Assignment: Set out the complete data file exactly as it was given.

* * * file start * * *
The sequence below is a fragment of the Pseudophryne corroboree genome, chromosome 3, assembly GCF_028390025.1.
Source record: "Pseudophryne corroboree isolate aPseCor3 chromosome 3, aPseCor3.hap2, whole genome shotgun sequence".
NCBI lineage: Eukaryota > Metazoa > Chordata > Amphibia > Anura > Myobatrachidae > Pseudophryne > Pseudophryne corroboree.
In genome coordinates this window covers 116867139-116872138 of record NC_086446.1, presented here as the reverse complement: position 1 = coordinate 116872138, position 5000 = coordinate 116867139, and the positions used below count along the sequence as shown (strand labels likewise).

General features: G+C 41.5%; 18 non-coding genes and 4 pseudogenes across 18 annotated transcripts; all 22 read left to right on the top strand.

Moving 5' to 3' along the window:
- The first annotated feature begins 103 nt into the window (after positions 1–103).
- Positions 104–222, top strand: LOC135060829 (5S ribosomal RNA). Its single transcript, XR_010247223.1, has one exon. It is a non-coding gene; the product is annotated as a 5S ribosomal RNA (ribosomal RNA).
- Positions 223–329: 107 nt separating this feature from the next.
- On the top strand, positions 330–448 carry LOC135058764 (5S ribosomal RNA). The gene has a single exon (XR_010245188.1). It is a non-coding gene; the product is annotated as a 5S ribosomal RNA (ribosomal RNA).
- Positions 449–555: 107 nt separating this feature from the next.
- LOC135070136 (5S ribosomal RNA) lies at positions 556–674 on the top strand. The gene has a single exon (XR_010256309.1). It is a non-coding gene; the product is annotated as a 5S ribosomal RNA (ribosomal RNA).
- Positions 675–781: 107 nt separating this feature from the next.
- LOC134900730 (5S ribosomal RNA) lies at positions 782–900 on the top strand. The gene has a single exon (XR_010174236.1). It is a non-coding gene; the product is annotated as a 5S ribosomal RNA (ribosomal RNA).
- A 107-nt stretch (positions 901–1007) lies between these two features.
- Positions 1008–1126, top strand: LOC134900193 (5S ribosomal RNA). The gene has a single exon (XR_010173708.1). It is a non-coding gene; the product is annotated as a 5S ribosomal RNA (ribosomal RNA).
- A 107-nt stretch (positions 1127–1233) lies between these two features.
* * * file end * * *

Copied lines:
The sequence below is a fragment of the Pseudophryne corroboree genome, chromosome 3, assembly GCF_028390025.1.
Source record: "Pseudophryne corroboree isolate aPseCor3 chromosome 3, aPseCor3.hap2, whole genome shotgun sequence".
NCBI lineage: Eukaryota > Metazoa > Chordata > Amphibia > Anura > Myobatrachidae > Pseudophryne > Pseudophryne corroboree.
In genome coordinates this window covers 116867139-116872138 of record NC_086446.1, presented here as the reverse complement: position 1 = coordinate 116872138, position 5000 = coordinate 116867139, and the positions used below count along the sequence as shown (strand labels likewise).

General features: G+C 41.5%; 18 non-coding genes and 4 pseudogenes across 18 annotated transcripts; all 22 read left to right on the top strand.

Moving 5' to 3' along the window:
- The first annotated feature begins 103 nt into the window (after positions 1–103).
- Positions 104–222, top strand: LOC135060829 (5S ribosomal RNA). Its single transcript, XR_010247223.1, has one exon. It is a non-coding gene; the product is annotated as a 5S ribosomal RNA (ribosomal RNA).
- Positions 223–329: 107 nt separating this feature from the next.
- On the top strand, positions 330–448 carry LOC135058764 (5S ribosomal RNA). The gene has a single exon (XR_010245188.1). It is a non-coding gene; the product is annotated as a 5S ribosomal RNA (ribosomal RNA).
- Positions 449–555: 107 nt separating this feature from the next.
- LOC135070136 (5S ribosomal RNA) lies at positions 556–674 on the top strand. The gene has a single exon (XR_010256309.1). It is a non-coding gene; the product is annotated as a 5S ribosomal RNA (ribosomal RNA).
- Positions 675–781: 107 nt separating this feature from the next.
- LOC134900730 (5S ribosomal RNA) lies at positions 782–900 on the top strand. The gene has a single exon (XR_010174236.1). It is a non-coding gene; the product is annotated as a 5S ribosomal RNA (ribosomal RNA).
- A 107-nt stretch (positions 901–1007) lies between these two features.
- Positions 1008–1126, top strand: LOC134900193 (5S ribosomal RNA). The gene has a single exon (XR_010173708.1). It is a non-coding gene; the product is annotated as a 5S ribosomal RNA (ribosomal RNA).
- A 107-nt stretch (positions 1127–1233) lies between these two features.